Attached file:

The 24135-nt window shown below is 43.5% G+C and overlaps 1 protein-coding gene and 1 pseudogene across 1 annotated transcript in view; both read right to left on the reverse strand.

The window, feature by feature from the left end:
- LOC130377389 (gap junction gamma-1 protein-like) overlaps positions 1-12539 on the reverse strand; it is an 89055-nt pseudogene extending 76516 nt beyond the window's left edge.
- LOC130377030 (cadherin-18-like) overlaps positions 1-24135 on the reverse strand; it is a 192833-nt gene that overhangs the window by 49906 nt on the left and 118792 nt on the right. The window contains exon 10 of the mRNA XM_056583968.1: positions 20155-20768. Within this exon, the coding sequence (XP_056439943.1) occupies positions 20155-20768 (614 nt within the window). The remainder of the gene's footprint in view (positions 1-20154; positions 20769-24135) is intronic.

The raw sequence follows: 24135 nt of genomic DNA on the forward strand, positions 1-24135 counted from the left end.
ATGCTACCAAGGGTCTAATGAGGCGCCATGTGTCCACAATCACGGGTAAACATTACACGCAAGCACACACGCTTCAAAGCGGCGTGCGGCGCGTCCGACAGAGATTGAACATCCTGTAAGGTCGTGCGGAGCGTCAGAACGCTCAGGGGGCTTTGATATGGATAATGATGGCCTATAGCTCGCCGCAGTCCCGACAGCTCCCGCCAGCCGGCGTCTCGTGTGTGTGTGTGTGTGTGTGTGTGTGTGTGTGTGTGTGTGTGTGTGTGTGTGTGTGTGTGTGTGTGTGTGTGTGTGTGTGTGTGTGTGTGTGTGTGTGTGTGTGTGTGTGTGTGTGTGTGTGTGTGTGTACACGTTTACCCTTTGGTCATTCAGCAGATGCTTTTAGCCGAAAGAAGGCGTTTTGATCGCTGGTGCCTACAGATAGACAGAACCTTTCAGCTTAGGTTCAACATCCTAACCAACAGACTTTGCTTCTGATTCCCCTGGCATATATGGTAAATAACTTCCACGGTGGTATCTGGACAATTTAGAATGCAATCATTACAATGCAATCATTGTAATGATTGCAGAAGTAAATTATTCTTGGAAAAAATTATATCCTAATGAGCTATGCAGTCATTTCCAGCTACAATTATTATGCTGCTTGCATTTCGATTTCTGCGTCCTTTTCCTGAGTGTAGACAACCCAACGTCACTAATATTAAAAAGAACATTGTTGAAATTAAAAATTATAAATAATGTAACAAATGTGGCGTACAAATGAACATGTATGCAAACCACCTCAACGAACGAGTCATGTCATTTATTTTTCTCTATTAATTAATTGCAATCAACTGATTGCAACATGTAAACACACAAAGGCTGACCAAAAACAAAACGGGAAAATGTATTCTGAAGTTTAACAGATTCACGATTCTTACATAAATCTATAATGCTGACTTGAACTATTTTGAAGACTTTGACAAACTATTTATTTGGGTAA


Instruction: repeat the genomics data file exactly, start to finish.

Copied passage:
The 24135-nt window shown below is 43.5% G+C and overlaps 1 protein-coding gene and 1 pseudogene across 1 annotated transcript in view; both read right to left on the reverse strand.

The window, feature by feature from the left end:
- LOC130377389 (gap junction gamma-1 protein-like) overlaps positions 1-12539 on the reverse strand; it is an 89055-nt pseudogene extending 76516 nt beyond the window's left edge.
- LOC130377030 (cadherin-18-like) overlaps positions 1-24135 on the reverse strand; it is a 192833-nt gene that overhangs the window by 49906 nt on the left and 118792 nt on the right. The window contains exon 10 of the mRNA XM_056583968.1: positions 20155-20768. Within this exon, the coding sequence (XP_056439943.1) occupies positions 20155-20768 (614 nt within the window). The remainder of the gene's footprint in view (positions 1-20154; positions 20769-24135) is intronic.

The raw sequence follows: 24135 nt of genomic DNA on the forward strand, positions 1-24135 counted from the left end.
ATGCTACCAAGGGTCTAATGAGGCGCCATGTGTCCACAATCACGGGTAAACATTACACGCAAGCACACACGCTTCAAAGCGGCGTGCGGCGCGTCCGACAGAGATTGAACATCCTGTAAGGTCGTGCGGAGCGTCAGAACGCTCAGGGGGCTTTGATATGGATAATGATGGCCTATAGCTCGCCGCAGTCCCGACAGCTCCCGCCAGCCGGCGTCTCGTGTGTGTGTGTGTGTGTGTGTGTGTGTGTGTGTGTGTGTGTGTGTGTGTGTGTGTGTGTGTGTGTGTGTGTGTGTGTGTGTGTGTGTGTGTGTGTGTGTGTGTGTGTGTGTGTGTGTGTGTGTGTGTGTACACGTTTACCCTTTGGTCATTCAGCAGATGCTTTTAGCCGAAAGAAGGCGTTTTGATCGCTGGTGCCTACAGATAGACAGAACCTTTCAGCTTAGGTTCAACATCCTAACCAACAGACTTTGCTTCTGATTCCCCTGGCATATATGGTAAATAACTTCCACGGTGGTATCTGGACAATTTAGAATGCAATCATTACAATGCAATCATTGTAATGATTGCAGAAGTAAATTATTCTTGGAAAAAATTATATCCTAATGAGCTATGCAGTCATTTCCAGCTACAATTATTATGCTGCTTGCATTTCGATTTCTGCGTCCTTTTCCTGAGTGTAGACAACCCAACGTCACTAATATTAAAAAGAACATTGTTGAAATTAAAAATTATAAATAATGTAACAAATGTGGCGTACAAATGAACATGTATGCAAACCACCTCAACGAACGAGTCATGTCATTTATTTTTCTCTATTAATTAATTGCAATCAACTGATTGCAACATGTAAACACACAAAGGCTGACCAAAAACAAAACGGGAAAATGTATTCTGAAGTTTAACAGATTCACGATTCTTACATAAATCTATAATGCTGACTTGAACTATTTTGAAGACTTTGACAAACTATTTATTTGGGTAA